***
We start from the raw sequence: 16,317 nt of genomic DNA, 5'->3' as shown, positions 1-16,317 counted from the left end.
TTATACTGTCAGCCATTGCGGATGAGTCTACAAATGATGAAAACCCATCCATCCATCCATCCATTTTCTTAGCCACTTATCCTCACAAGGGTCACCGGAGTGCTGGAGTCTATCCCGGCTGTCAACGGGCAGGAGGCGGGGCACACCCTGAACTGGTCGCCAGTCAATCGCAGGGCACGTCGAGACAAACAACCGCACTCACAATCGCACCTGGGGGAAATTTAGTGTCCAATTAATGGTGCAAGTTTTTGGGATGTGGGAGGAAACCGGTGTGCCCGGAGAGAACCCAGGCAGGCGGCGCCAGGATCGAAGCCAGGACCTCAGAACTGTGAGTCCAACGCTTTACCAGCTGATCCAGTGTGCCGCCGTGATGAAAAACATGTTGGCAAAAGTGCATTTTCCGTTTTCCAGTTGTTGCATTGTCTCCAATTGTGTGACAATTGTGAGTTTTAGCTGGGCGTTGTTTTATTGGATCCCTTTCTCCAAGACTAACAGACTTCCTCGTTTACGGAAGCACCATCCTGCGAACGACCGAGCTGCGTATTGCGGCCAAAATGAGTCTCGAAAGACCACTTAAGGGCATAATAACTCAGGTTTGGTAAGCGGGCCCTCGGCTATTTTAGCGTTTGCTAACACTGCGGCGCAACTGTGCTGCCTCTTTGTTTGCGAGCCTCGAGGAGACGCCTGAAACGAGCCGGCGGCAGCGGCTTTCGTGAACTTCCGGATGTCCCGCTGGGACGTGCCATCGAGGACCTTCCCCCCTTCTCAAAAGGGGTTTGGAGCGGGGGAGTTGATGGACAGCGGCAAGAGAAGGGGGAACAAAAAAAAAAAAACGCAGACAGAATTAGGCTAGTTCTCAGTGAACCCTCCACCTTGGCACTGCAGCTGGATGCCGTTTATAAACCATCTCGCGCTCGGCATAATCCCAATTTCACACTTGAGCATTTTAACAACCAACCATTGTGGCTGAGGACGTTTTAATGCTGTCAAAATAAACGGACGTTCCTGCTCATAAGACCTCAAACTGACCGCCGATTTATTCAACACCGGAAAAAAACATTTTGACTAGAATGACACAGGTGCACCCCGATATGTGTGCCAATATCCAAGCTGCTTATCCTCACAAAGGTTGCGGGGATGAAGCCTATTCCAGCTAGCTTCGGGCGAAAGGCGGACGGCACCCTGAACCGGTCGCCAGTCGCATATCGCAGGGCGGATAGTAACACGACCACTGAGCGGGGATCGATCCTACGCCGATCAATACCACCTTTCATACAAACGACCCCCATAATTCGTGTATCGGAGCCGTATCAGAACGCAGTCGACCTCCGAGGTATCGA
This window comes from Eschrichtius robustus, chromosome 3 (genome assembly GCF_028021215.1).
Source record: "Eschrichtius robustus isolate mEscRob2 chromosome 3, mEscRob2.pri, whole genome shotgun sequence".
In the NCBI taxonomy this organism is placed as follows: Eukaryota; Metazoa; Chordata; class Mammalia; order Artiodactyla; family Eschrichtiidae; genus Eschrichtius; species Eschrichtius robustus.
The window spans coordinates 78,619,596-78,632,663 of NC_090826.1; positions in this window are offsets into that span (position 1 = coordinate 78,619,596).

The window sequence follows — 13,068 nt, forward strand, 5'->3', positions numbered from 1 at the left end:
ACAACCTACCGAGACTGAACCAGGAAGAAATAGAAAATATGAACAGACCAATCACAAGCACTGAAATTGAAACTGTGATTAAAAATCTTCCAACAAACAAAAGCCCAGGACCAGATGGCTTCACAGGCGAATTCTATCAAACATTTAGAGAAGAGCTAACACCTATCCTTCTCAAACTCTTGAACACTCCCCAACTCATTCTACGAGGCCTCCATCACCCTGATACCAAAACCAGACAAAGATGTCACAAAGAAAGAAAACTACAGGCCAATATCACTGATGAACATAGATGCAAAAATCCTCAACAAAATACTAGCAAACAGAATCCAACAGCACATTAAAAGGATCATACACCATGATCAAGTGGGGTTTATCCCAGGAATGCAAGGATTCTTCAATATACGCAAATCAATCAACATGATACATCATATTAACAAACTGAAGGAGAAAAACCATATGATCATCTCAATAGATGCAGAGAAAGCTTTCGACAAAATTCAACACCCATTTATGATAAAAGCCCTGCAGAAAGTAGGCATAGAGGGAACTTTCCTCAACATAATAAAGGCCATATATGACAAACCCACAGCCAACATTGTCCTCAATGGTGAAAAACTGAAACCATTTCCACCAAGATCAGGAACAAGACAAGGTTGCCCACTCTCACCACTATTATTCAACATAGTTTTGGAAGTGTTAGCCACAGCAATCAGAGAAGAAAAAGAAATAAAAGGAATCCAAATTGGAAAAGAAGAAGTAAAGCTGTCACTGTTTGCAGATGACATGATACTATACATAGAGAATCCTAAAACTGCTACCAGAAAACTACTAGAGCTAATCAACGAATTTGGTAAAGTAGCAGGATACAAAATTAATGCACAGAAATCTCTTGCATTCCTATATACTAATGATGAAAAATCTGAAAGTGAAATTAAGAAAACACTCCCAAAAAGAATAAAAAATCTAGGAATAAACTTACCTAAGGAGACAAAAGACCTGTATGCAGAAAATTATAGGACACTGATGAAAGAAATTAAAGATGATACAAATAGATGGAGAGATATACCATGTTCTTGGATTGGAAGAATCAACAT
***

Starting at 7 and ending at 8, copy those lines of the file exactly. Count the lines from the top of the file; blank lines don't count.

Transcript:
The window sequence follows — 13,068 nt, forward strand, 5'->3', positions numbered from 1 at the left end:
ACAACCTACCGAGACTGAACCAGGAAGAAATAGAAAATATGAACAGACCAATCACAAGCACTGAAATTGAAACTGTGATTAAAAATCTTCCAACAAACAAAAGCCCAGGACCAGATGGCTTCACAGGCGAATTCTATCAAACATTTAGAGAAGAGCTAACACCTATCCTTCTCAAACTCTTGAACACTCCCCAACTCATTCTACGAGGCCTCCATCACCCTGATACCAAAACCAGACAAAGATGTCACAAAGAAAGAAAACTACAGGCCAATATCACTGATGAACATAGATGCAAAAATCCTCAACAAAATACTAGCAAACAGAATCCAACAGCACATTAAAAGGATCATACACCATGATCAAGTGGGGTTTATCCCAGGAATGCAAGGATTCTTCAATATACGCAAATCAATCAACATGATACATCATATTAACAAACTGAAGGAGAAAAACCATATGATCATCTCAATAGATGCAGAGAAAGCTTTCGACAAAATTCAACACCCATTTATGATAAAAGCCCTGCAGAAAGTAGGCATAGAGGGAACTTTCCTCAACATAATAAAGGCCATATATGACAAACCCACAGCCAACATTGTCCTCAATGGTGAAAAACTGAAACCATTTCCACCAAGATCAGGAACAAGACAAGGTTGCCCACTCTCACCACTATTATTCAACATAGTTTTGGAAGTGTTAGCCACAGCAATCAGAGAAGAAAAAGAAATAAAAGGAATCCAAATTGGAAAAGAAGAAGTAAAGCTGTCACTGTTTGCAGATGACATGATACTATACATAGAGAATCCTAAAACTGCTACCAGAAAACTACTAGAGCTAATCAACGAATTTGGTAAAGTAGCAGGATACAAAATTAATGCACAGAAATCTCTTGCATTCCTATATACTAATGATGAAAAATCTGAAAGTGAAATTAAGAAAACACTCCCAAAAAGAATAAAAAATCTAGGAATAAACTTACCTAAGGAGACAAAAGACCTGTATGCAGAAAATTATAGGACACTGATGAAAGAAATTAAAGATGATACAAATAGATGGAGAGATATACCATGTTCTTGGATTGGAAGAATCAACAT